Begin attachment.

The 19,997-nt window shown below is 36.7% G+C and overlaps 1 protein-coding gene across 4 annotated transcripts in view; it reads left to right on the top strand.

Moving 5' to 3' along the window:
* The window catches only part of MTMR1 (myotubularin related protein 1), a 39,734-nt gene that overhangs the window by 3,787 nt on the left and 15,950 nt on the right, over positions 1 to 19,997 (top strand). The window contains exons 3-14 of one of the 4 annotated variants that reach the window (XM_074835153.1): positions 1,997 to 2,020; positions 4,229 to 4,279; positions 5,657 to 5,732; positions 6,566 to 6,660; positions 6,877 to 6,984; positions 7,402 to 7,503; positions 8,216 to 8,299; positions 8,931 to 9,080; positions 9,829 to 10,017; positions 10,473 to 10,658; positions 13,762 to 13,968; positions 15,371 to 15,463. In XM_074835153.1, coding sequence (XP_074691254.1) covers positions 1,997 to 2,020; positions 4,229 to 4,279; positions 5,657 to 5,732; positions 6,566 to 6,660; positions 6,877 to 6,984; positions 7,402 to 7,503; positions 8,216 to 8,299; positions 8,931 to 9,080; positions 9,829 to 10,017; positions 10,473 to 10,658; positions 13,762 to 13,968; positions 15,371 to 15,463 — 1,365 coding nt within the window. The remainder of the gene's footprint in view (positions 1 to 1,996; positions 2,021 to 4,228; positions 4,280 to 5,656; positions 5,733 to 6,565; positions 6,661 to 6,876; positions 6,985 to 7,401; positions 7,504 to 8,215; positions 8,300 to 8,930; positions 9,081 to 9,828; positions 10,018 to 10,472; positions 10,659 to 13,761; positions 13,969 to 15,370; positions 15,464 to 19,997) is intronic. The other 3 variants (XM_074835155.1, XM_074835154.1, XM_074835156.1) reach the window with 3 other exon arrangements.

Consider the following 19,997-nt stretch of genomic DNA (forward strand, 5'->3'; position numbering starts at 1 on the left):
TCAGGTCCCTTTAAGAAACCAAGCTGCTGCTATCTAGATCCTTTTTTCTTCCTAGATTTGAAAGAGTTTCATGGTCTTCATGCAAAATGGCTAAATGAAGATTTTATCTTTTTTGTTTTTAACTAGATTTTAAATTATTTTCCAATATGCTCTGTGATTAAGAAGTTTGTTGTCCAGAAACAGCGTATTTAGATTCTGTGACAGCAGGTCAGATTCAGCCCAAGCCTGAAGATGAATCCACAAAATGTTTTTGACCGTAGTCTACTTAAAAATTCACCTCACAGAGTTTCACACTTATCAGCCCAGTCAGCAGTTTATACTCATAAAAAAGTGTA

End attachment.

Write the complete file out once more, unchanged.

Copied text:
The 19,997-nt window shown below is 36.7% G+C and overlaps 1 protein-coding gene across 4 annotated transcripts in view; it reads left to right on the top strand.

Moving 5' to 3' along the window:
* The window catches only part of MTMR1 (myotubularin related protein 1), a 39,734-nt gene that overhangs the window by 3,787 nt on the left and 15,950 nt on the right, over positions 1 to 19,997 (top strand). The window contains exons 3-14 of one of the 4 annotated variants that reach the window (XM_074835153.1): positions 1,997 to 2,020; positions 4,229 to 4,279; positions 5,657 to 5,732; positions 6,566 to 6,660; positions 6,877 to 6,984; positions 7,402 to 7,503; positions 8,216 to 8,299; positions 8,931 to 9,080; positions 9,829 to 10,017; positions 10,473 to 10,658; positions 13,762 to 13,968; positions 15,371 to 15,463. In XM_074835153.1, coding sequence (XP_074691254.1) covers positions 1,997 to 2,020; positions 4,229 to 4,279; positions 5,657 to 5,732; positions 6,566 to 6,660; positions 6,877 to 6,984; positions 7,402 to 7,503; positions 8,216 to 8,299; positions 8,931 to 9,080; positions 9,829 to 10,017; positions 10,473 to 10,658; positions 13,762 to 13,968; positions 15,371 to 15,463 — 1,365 coding nt within the window. The remainder of the gene's footprint in view (positions 1 to 1,996; positions 2,021 to 4,228; positions 4,280 to 5,656; positions 5,733 to 6,565; positions 6,661 to 6,876; positions 6,985 to 7,401; positions 7,504 to 8,215; positions 8,300 to 8,930; positions 9,081 to 9,828; positions 10,018 to 10,472; positions 10,659 to 13,761; positions 13,969 to 15,370; positions 15,464 to 19,997) is intronic. The other 3 variants (XM_074835155.1, XM_074835154.1, XM_074835156.1) reach the window with 3 other exon arrangements.

Consider the following 19,997-nt stretch of genomic DNA (forward strand, 5'->3'; position numbering starts at 1 on the left):
TCAGGTCCCTTTAAGAAACCAAGCTGCTGCTATCTAGATCCTTTTTTCTTCCTAGATTTGAAAGAGTTTCATGGTCTTCATGCAAAATGGCTAAATGAAGATTTTATCTTTTTTGTTTTTAACTAGATTTTAAATTATTTTCCAATATGCTCTGTGATTAAGAAGTTTGTTGTCCAGAAACAGCGTATTTAGATTCTGTGACAGCAGGTCAGATTCAGCCCAAGCCTGAAGATGAATCCACAAAATGTTTTTGACCGTAGTCTACTTAAAAATTCACCTCACAGAGTTTCACACTTATCAGCCCAGTCAGCAGTTTATACTCATAAAAAAGTGTA